Bangalore: India on Monday pitched for a collective global strategy and a joint naval task force to fight the scourge of piracy, that could also include other powers like the US and China, and pushed for greater trade among countries surrounding the Indian Ocean.
"There are number of issues that seem to bother us. Piracy on sea is one of them. It is necessary that all the nations in the region collectively work out a strategy to fight the menace, which cannot be fought by a single country," External Affairs Minister S.M. Krishna told reporters here Monday.
He was speaking a day before the meeting of the 11th council of ministers of the Indian Ocean Rim Association for Regional Cooperation (IOR-ARC), an 18-member body that was set up for promoting greater economic, security and cultural cooperation between these countries.
Underlining the growing geo-political importance of the Indian Ocean, Krishna said it was necessary for all the countries in the region to make efforts to understand the dynamics of the situation and inject economic content in the evolving regional body.
The meeting will discuss, among other things, forming a joint naval task force to fight the menace of piracy in the sea lanes of the member countries.
"We will be working out a common strategy after knowing the perception of other members since the concern is same for all," he said.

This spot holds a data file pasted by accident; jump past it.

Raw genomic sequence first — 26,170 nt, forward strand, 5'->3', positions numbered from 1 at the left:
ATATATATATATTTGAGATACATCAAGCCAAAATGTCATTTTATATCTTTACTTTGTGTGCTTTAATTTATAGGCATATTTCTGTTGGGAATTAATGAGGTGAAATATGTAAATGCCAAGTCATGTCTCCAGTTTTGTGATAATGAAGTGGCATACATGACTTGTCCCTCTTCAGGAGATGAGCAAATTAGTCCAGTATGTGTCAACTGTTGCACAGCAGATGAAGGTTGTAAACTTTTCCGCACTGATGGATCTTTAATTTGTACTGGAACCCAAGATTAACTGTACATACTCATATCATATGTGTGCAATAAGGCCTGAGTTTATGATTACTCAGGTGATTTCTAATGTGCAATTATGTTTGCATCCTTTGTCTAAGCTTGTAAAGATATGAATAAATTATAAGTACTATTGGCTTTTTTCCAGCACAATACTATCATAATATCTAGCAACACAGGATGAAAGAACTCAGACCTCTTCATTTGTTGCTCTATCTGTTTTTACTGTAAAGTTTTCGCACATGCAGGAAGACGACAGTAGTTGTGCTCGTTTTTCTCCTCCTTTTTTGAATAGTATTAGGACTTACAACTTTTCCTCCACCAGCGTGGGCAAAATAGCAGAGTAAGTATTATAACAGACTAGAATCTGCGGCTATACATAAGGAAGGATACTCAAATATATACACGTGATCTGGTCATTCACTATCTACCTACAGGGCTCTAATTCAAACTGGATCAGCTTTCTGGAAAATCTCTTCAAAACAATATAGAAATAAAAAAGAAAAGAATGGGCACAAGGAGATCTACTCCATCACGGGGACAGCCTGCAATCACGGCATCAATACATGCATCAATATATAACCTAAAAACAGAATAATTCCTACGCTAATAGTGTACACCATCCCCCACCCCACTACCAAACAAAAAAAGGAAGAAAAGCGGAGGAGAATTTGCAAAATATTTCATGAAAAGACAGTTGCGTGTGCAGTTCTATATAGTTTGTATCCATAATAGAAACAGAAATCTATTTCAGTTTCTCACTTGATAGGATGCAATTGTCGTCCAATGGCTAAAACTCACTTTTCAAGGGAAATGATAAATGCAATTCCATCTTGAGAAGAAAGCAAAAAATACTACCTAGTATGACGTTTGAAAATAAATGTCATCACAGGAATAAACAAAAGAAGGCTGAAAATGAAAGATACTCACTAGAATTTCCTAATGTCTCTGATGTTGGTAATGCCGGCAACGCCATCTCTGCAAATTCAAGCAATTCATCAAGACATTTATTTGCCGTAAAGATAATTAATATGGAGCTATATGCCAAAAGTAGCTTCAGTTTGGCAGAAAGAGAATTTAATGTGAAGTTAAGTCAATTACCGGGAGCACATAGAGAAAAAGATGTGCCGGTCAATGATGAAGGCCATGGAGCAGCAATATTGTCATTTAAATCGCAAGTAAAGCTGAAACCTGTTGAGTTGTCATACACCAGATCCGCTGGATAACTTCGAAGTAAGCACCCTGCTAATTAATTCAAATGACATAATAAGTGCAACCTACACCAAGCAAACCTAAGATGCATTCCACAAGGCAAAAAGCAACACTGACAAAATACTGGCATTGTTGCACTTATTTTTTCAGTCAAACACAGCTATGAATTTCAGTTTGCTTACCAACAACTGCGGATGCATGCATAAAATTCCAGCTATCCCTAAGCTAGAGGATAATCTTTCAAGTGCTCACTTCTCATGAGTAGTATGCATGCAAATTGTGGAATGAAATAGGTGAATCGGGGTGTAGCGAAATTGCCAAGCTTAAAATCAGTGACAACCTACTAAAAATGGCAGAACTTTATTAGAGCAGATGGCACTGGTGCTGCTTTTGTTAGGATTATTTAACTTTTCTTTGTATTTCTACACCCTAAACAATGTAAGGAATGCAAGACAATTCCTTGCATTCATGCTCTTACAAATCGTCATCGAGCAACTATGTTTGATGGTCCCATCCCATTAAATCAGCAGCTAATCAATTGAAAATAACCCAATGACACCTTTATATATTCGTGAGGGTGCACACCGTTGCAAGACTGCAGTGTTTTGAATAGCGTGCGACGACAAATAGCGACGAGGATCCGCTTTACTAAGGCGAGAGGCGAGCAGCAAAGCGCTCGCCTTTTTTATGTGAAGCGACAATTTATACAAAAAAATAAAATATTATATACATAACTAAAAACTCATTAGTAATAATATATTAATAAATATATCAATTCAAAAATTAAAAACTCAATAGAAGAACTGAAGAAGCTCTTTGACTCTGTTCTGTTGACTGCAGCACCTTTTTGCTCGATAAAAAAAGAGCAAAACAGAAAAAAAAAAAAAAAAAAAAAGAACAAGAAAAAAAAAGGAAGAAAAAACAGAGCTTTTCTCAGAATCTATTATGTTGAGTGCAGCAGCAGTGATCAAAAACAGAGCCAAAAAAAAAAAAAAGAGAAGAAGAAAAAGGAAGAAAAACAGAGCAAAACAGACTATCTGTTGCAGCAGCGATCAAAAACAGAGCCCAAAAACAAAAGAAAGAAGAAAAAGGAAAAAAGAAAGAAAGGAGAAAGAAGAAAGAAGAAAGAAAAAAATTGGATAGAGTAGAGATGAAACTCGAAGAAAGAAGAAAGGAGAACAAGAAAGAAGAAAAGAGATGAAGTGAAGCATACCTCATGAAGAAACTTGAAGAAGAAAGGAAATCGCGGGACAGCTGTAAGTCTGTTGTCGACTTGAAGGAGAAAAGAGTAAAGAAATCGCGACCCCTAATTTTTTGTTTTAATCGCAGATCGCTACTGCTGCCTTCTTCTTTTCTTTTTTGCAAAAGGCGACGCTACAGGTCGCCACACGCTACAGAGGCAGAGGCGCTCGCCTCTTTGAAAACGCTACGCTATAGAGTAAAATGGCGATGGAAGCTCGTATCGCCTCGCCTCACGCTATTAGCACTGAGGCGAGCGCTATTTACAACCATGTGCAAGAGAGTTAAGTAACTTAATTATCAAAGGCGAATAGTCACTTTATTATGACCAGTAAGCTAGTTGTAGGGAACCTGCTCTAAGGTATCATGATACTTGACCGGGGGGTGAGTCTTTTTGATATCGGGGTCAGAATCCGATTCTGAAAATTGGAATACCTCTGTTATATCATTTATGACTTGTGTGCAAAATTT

"As piracy cannot be fought by only member countries in the region, we will have to involve other countries as the menace has become a global scourge," Krishna said.
Responding to a question, Krishna said piracy cannot be fought by the 18-nation regional grouping alone and other countries, including China and the US, would have to be made part of the collective strategy to fight it. "We will have to strengthen our sea-lane communication systems," he said.
Economic development, including ways to promote trade and tourism, will be another focus area at the meeting.
India has formally taken over from Yemen the chair of IOR-ARC for a period of two years. Krishna will chair the meeting. Bilateral trade between India and other IOR-ARC member countries is estimated to be $280 billion per year.
The meeting is expected to adopt a `Bangalore Declaration` on enhancing cooperation among the member countries in tourism, culture, education, skill development, fisheries, small-and-medium enterprises (SMEs), infrastructure, maritime transport cooperation and combating natural disasters.
The association in which India is a founding member, was set up in Mauritius in 1997 with Australia, Bangladesh, Indonesia, Iran, Kenya, Madagascar, Malaysia, Mauritius, Mozambique, Oman, Singapore, South Africa, Sri Lanka, Tanzania, Thailand, the UAE (United Arab Emirates) and Yemen as the member-countries.
The association has also five dialogue partners - Egypt, Japan, China, Britain and France and two observers - Indian Ocean Tourism Organisation (IOTO) and Indian Ocean Research Group (IORG).
"During the meeting, an agreement will be signed by the Sultanate of Oman government and the IOR-ARC fisheries support unit to pave way for its operationalisation," secretary (economic relations) in the external affairs ministry Sudhir Vyas told reporters.
In the run-up to the day-long summit, representatives of Indian Ocean Rim Business Forum, Indian Ocean Rim Working Group on Trade and Investment, Indian Ocean Rim Academic Group and the Committee of Senior Officials (CSO) met here since Nov 9 to draft reports on the regional cooperation initiatives.
The meeting will also adopt the recommendation on an agreement and draft statute of the regional centre for science and transfer of technology at Tehran in Iran.